Well for sailors

Highland River by Neil M. Gunn

Highland River cover

Highland River by Neil M. Gunn won the James Tait Black Memorial Prize in 1937 and I’m trying to make my way through as many of the winners as possible. It’ll be a long haul as there are a lot of them.

This is just the third book by Gunn that I’ve read, I think so far The Silver Darlings is my favourite.

Highland River is set around the Dunbeath area of the Scottish Highlands.

It’s really the story of Gunn’s childhood. It was a hand to mouth existence and the story begins with Kenn being sent out in the dark of early morning to get water from the well situated near a pool. It’s freezing and Kenn slips and falls in the water, but in doing so he realises that a huge salmon has become trapped in the pool, and so begins a battle to catch it with his hands. This is an aspect of the book that reccurs time and time again, in fact too much for me, it might appeal to those who are interested in unusual fishing techniques.

The Scottish Highland childhood chapters are interspersed with chapters about Kenn and his brother’s experiences in the trenches of World War 1 and I would have been happier with the book if there had been more of those. Gunn never was involved in that war though so he probably felt he was better off sticking to writing about what he knew about. He was a customs officer/excise man from 1910 until he was able to earn enough from his writing to become a full time writer in 1937.

He was active politically and was a member of the National Party for Scotland part of which later became the Scottish National Party. He died in 1973.

As it happens, when we were travelling home from our recent trip to Orkney we stopped off at Dunbeath which is a very small place, but is in a beautiful area of Caithness. They’re proud of their ‘local hero; and have erected a statue of Kenn with his massive salmon, a scene from this book. The photo below is of the river that runs through Dunbeath, it’s called Dunbeath Water, and is presumably the Highland river from the title.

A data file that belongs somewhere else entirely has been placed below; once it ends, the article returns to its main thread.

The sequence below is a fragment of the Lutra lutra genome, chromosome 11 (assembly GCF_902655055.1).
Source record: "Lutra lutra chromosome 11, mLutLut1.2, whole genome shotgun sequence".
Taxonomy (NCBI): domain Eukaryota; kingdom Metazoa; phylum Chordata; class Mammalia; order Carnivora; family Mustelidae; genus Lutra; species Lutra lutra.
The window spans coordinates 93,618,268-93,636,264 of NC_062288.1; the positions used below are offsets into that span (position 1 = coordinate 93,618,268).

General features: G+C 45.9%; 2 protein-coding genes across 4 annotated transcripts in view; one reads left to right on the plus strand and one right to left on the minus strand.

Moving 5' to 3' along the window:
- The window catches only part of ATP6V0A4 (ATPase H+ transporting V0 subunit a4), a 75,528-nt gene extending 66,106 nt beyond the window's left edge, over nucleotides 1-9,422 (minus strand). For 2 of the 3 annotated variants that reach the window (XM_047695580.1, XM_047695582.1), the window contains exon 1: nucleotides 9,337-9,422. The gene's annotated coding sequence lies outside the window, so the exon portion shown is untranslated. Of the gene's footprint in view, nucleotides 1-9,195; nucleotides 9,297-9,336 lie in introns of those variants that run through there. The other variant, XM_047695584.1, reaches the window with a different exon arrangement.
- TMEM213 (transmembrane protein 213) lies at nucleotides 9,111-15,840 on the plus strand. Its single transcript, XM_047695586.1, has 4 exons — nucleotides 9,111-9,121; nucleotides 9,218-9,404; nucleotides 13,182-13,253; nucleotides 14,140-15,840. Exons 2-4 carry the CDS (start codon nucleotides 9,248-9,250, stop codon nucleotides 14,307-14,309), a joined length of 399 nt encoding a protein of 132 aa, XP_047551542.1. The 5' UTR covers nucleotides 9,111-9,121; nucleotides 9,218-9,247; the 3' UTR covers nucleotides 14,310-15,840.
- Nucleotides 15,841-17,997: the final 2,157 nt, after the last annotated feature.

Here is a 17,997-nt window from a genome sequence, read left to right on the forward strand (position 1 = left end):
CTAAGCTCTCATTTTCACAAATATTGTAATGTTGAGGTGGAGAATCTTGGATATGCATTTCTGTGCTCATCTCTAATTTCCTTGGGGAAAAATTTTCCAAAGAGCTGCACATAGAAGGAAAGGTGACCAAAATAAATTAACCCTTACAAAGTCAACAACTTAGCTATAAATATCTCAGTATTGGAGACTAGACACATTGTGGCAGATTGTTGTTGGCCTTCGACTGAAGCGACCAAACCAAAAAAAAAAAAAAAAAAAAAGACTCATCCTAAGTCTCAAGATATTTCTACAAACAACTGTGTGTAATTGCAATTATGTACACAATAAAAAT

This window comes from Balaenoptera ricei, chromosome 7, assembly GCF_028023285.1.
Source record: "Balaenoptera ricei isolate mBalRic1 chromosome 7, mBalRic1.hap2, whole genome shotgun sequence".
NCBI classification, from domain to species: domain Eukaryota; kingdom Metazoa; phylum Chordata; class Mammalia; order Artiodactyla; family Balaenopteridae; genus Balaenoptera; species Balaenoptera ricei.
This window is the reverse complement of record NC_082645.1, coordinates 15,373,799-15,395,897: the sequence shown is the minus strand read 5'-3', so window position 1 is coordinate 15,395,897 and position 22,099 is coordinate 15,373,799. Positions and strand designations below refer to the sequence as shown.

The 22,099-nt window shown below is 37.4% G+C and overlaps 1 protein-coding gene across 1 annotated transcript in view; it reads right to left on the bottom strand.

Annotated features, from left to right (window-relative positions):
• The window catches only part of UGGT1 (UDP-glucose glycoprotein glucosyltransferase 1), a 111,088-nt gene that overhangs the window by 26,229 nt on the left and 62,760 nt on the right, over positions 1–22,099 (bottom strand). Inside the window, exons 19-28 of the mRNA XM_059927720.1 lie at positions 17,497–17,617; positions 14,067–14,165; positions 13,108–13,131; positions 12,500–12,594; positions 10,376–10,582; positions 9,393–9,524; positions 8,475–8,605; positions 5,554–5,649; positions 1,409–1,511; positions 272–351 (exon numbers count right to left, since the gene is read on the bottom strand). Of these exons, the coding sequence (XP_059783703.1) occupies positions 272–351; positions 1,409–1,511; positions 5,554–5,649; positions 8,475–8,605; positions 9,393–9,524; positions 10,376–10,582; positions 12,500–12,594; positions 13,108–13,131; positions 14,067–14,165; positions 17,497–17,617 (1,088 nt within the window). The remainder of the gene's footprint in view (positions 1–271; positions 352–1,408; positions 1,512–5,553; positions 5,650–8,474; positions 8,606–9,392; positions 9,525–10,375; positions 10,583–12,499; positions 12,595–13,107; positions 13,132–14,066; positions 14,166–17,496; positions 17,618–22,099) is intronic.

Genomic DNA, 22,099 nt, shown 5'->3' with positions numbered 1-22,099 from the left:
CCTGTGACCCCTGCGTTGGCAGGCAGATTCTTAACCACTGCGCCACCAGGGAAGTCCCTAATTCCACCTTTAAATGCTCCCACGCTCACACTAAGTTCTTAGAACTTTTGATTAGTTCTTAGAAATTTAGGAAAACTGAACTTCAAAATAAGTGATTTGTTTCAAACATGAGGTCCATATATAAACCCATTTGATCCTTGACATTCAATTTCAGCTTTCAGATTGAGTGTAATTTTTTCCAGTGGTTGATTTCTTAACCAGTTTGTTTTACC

Dunbeath Water

There’s also this lovely statue of Kenn and his salmon, a scene from the book.
Kenn + Salmon

I also read this one for the Read Scotland 2017 Challenge and it’s one of my 20 Books of Summer.

His Bloody Project by Graeme Macrae Burnet

 His Bloody Project cover

His Bloody Project by Graeme Macrae Burnet was of course shortlisted for the Booker prize, I haven’t read any of the others shortlisted or indeed the winner but I can’t imagine that they would have been as good as this one. Burnet portrays Culduie and its surrounding areas and inhabitants so well, down to the rivalry that there often is between one settlement and the nearest neighbouring one, who tend to be seen as barbarians for some reason. The book is set towards the late 1860s and it’s 1869 when everything comes to a head.

The subtitle of the book is Documents relating to the case of Roderick Macrae. More than half of the book is written by seventeen year old Roderick Macrae who is in a prison cell in Inverness, accused of the murder of three of his neighbours. Roderick has admitted to the deed, in fact he could hardly deny it as he had walked through the tiny hamlet of Culduie in the Highlands – covered in their blood.

After a campaign of bullying by Lachlan Broad – the local constable and a figure of authority tasked with seeing that the inhabitants of Culduie kept the area in order – Roddy snapped, the last straw being when an eviction order was delivered to his father.

Roddy’s relationship with his father was a strained one, which only got worse after the death of his mother who had been a bit of a buffer for him, protecting Roddy from the worst excesses of his father’s Presbyterian strictness which included beating Roddy on a weekly basis for no real reasons.

Roddy’s advocate hopes to prove that his client committed the murders when he was more mad than bad, it’s the only thing that will save him from the gallows.

But when it comes to the actual trial Roddy’s account of things doesn’t tally with the forensic evidence from the bodies. Something doesn’t quite add up.

Of course there’s a lot more to this book than that, but as ever I don’t want to give a blow by blow account of it. It’s a great read though, but not exactly an uplifting one.

I read this one for the Read Scotland 2017 Challenge. Jack has read it too.